Of course it was also possible they had come here for some completely unrelated reason. The peons were not so cowed they would not break every law they could when they thought they might be able to get away with it. At times even when there was no gain to be had by doing it. Most of them enjoyed defying and causing trouble for the high classes, and most of all for the hated police and even more hated Ytjar.
They filed inside the two flyers, Rahan following her closely enough to get inside the same one with her, and they lifted without turning on the lights or any electronics which might alert the enemy. Nevertheless she was slightly surprised that they seemed to be getting away without being found out. That reinforced her guess that the raid had not been because the Ytjar suspected insurrectionist activities in the village, but for some other reason. The Ytjar could be ruthlessly efficient when they wanted but had a tendency not to take the ordinary peons all that seriously and as a result often behaved rather carelessly when dealing with them. Their rather cavalier looking approach here indicated they had been after some of the peons, not members of her movement, many of whom were very well trained, and included several members of the noble class.
For over an hour both pilots kept their flyer just above the treetops, going even lower whenever there was room for that, but at that point they figured it would be safe to lift a bit higher and start hauling ass.
Rahan had remained quiet, not pestering her. Waiting for her to explain.
She didn’t want to. She didn’t like lying to friends, and she had began to think of him as a friend. Not a close one, perhaps, but still a friend. And now – even if she told him no untruths she’d still be lying unless she told him everything.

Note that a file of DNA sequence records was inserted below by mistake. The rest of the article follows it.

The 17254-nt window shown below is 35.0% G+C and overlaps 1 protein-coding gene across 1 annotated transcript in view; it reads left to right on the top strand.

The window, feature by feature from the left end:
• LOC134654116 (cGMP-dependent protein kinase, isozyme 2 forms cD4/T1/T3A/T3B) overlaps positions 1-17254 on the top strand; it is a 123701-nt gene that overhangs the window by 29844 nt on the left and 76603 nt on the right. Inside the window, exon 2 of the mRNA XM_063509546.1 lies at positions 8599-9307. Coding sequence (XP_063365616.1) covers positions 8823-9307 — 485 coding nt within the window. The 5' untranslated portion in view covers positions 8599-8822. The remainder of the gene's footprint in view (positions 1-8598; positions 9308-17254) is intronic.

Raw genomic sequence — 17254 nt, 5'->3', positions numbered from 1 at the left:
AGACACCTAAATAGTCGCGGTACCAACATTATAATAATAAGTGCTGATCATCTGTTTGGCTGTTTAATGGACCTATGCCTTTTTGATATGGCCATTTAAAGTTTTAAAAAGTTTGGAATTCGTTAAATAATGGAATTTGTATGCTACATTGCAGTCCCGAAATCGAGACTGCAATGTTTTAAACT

But she didn’t know if would be able to tell him the truth. What she suspected was the truth. The thing she was fighting for meant too much to her.
She hoped they could have left without him noticing. Sure, he would have been arrested, he was known to have some sort of contact with a member of the insurrectionist movement and had beaten up three Ytjar agents. All which would have merited a lengthy prison stay, at the very least, for a local, for a local that length depending heavily on the offender’s family’s influence and financial resources. Possibly hell of a lot worse. For a local. But Rahan was an offworlder, and not just any offworlder at that but a member of the Watcher Corps, a pretty powerful organization by any measures. The Ytjar would probably not have dared to really hurt him, nor tried to make him disappear since the Corps would presumably come asking questions sooner or later.
And he didn’t really know anything that mattered. He knew her, but so did the Ytjar, and in spite of that she was still fairly safe since when it came to those important parts – family influence and money – hers had plenty enough that all they could do to her was to jail her for a little while. So it wouldn’t have meant any additional risks to her or hers if he had been caught…
Her problem was she was beginning to suspect that even thought getting captured by the Ytjar would have been risky for the offworlder he might still have had better chances with them.
Or scrap that.
By now she was pretty sure he would have had better chances with them.
Rahan quietly observed Lida for a long time.
She was nervous. She hid it well, but while the signs were subtle and it was dark he still saw the larger ones, in just the way she moved now. His family had spend enough time trying to teach him how to notice that kind of body language cues.
She had plenty enough obvious reasons to be nervous under the circumstances, but what made him worried was the way she was avoiding him. She didn’t make eye contact, didn’t try to talk to him, not even giving him similar short reassurances she gave to two of her friends who seemed a bit more worked up than the others.
He needed to start getting some hints as to what was going on here.
He got up and went to sit next to the girl.
For a moment Lida refused to look at him, but when she finally did she seemed composed.
“I guess you want to know what is happening?”
“That was an Ytjar raid. I don’t think they knew we were there, though, not before landing anyway. Most likely that was a drug raid. The peons grow some, a rather common practice among them.”
“And where are we going now?”
“Another stronghold we have in these woods. An old, abandoned fortress. These parts used to be rather well populated once, but we had some wars… well anyway, it was a long time ago, and there are no permanent residents around now, but there are several fairly well preserved stone castles and such here. Many enough that even though people like us, ones hiding from the government for whatever reason, are known to use them hiding here is generally relatively safe, as long as you stay out of sight when any of the satellites pass.”